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Commission of Sir Edmund Andros, as Governor of the Territory and Dominion of New-England.

[From a Copy in the office of Secretary of State.) JAMES the Second, by the Grace of God King of England, Scotland,

France and Ireland, Defender of the Faith, &c., To our trusty and well-beloved Sir EDMUND ANDROS,* Knight, greeting: Whereas the government of that part of our Territory and Dominion of New-ENGLAND hereafter mentioned, is now in our hands, and being minded to give all protection and encouragement to our good subjects therein, and to provide in the most effectual manner for their security and welfare—WEE, therefore, reposing especiall trust and confidence in the prudence, courage and loyalty

* Sir Elmand Andros was born in London, Dec. 6, 1637. His ancestors were from Northampshire, of considerable note, and always devoted to royalty. AMICE, the father of Edmund, married Elizabeth Stone, sister of Sir Robert Stone, knight, cupbearer to the Queen of Bohemia, and captain of a troop of horse in Holland, and was Master of Ceremonies to King Charles the First at the time of his son Edmund's birth, who was brought up from a boy in the royal family, and in its exile commenced his career of arms in Holland, under Henry, Prince of Nassau. After the restoration of Charles II., having been inviolably faithful to His Majesty, Edmund was made Gentleman in Ordinary to Elizabeth Stuart, Queen of Bohemia, the King's aunt. Subsequently he distinguished himself in the war waged by Charles II. against the Dutch, and which ended in 1667. He married, in 1671, Mary, daughter of Sir Thomas Craven; and, in 1672, was commander of the forces in the Barbadoes, and had obtained the reputation of being skilled in American atfairs. In 1674, on the death of his father, he became Seigneur of the Fiefs, and succeeded to the office of Bailiff of Guernsey. The same year he was constituted, by the King, Governor-General of the Province of NewYork. He arrived in this country, accompanied by his wife, on the 1st of November,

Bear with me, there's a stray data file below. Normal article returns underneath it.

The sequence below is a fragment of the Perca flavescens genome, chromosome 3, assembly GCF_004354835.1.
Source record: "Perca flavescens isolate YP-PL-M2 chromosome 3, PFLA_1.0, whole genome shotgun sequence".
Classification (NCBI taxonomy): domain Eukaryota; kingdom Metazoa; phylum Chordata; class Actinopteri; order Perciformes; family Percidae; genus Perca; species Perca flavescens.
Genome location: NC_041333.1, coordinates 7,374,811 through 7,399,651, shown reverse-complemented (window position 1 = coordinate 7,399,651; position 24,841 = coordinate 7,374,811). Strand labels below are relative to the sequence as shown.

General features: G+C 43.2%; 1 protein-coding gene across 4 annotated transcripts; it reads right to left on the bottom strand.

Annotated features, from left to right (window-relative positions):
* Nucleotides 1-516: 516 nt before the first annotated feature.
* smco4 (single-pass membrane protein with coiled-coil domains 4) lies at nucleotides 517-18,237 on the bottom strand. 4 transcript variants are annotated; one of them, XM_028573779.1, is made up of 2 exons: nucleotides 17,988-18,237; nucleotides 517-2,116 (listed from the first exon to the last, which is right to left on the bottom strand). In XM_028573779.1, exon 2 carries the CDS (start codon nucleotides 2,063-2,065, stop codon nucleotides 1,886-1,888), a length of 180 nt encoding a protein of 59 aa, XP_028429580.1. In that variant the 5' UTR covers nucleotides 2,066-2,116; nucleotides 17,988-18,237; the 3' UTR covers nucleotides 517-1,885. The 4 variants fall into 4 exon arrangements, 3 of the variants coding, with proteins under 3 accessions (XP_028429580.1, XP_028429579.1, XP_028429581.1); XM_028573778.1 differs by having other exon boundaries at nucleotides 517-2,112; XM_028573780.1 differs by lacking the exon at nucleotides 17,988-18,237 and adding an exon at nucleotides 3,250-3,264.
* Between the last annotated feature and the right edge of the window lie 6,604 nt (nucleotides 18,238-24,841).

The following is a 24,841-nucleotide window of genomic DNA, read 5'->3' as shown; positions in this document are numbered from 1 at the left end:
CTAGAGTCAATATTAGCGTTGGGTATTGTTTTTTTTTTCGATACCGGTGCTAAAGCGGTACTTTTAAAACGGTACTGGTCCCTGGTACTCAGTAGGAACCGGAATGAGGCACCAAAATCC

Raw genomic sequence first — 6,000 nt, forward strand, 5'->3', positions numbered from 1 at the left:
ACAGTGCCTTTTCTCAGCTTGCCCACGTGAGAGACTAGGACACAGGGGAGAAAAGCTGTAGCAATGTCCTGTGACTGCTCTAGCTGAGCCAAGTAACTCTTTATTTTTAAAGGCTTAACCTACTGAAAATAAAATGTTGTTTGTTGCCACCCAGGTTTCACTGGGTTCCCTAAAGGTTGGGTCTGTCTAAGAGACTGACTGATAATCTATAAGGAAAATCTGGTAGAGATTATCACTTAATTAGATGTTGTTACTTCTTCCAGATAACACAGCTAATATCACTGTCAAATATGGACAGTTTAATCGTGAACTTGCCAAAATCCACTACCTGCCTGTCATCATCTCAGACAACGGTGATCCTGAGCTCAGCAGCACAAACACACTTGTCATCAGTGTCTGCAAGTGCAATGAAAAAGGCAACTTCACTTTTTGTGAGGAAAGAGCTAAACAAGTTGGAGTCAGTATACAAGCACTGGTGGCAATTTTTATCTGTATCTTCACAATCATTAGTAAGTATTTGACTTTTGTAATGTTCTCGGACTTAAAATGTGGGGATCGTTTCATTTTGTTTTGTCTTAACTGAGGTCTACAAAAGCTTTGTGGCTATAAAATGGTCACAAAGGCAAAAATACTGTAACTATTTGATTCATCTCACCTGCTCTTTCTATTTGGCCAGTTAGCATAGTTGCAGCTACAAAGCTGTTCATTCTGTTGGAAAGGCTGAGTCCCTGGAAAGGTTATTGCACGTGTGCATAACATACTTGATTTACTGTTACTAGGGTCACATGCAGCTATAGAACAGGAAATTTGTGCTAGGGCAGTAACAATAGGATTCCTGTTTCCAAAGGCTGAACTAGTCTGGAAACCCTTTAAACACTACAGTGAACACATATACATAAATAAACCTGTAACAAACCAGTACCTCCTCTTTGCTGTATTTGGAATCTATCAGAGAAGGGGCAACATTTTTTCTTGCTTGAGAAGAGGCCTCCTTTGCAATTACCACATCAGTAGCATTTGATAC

of you, the said Sir EDMUND ANDROS, out of our especial grace, certain knowledge and mere motion, have thought fit to constitute and appoint, and by these presents do constitute and appoint you, the said Sir Edmund Andros, to be our Captain General and Governor-in-chief, in and over all that our Territory and dominion of New-England in America, comonly called or known by the name of our Colony of the Massachusetts Bay, our colony of New-Plymouth, and our provinces of New-Hampshire and Maine, the Narragansett Country, otherwise called the King's Province, with all the islands, rights and members to the said colonies and territories in any wise appertaining; and, for your better guidance and direction, WEE do hereby require and command you to do and execute all things in due manner that shall belong unto the said office, and the trust Wee have reposed in you, according to the several powers, instructions and authorities mentioned in these presents, or such further powers, instructions and authorities as you shall herewith receive, or which shall at any time hereafter be granted or appointed you under our Signet and Sign manual, or by our order, in our Privy Council, and according to such reasonable laws and statutes as are now in force, or such others as shall hereafter be made and established within that our territory and dominion aforesaid; and our will and pleasure is, that you, the said Sir Edmund Andros, having (after your arrival in NewEngland, and publication of these our Letters Patents), first taken the oath of allegiance, together with the oath of duly executing the office of our Captain-General and Governor-in-chief of our said

1674, and entered on the government on the 10th of that month. In 1677 he returned to England, and was knighted by Charles the Second in 1678; on the 27th of May, the same year, he sailed again for New York, in the ship “Blossom,” Richard Martin, of New-England, master; and resumed the government of New-York. In 1686, James II. appointed him Governor, Captain-General, and Vice-Admiral of Massachusetts, New-Hampshire, Maine, New-Plymouth, and afterwards of Rhode Island and Connecticut, comprehending the whole of New England, - to which, in 1688, New-York and New-Jersey were added. On the 22d of January, 1689, his wife died at Boston, and was buried by torchlight; the corpse having been carried from the Governor's residence to the South Church in a hearse drawn by six horses, attended by a suitable Guard of Honor. Sir Edmund was eininently unpopular in the administration of his government, and was deposed by a sudden uprising of the people in Boston, on the 18th April, 1689. Notwithstanding, he retained the royal favor; in 1692 was appointed by William III, Governor of Virginia, to which was adjoined that of Maryland. He founded William and Mary's College, 1692. He encouraged the cultivation of cotton, sorted and regulated the public papers and records in the Secretary's office, and was popular in his office till 1698. In 1704, under Queen Anne, he was appointed Governor of Guernsey. Sir Edmund married three times, but died without issue, in the parish of St. Anne, Westminster, in February, 1714, in his seventy-sixth year, [N. Y. Col. MSS., vol. ii., pp. 740-42.]

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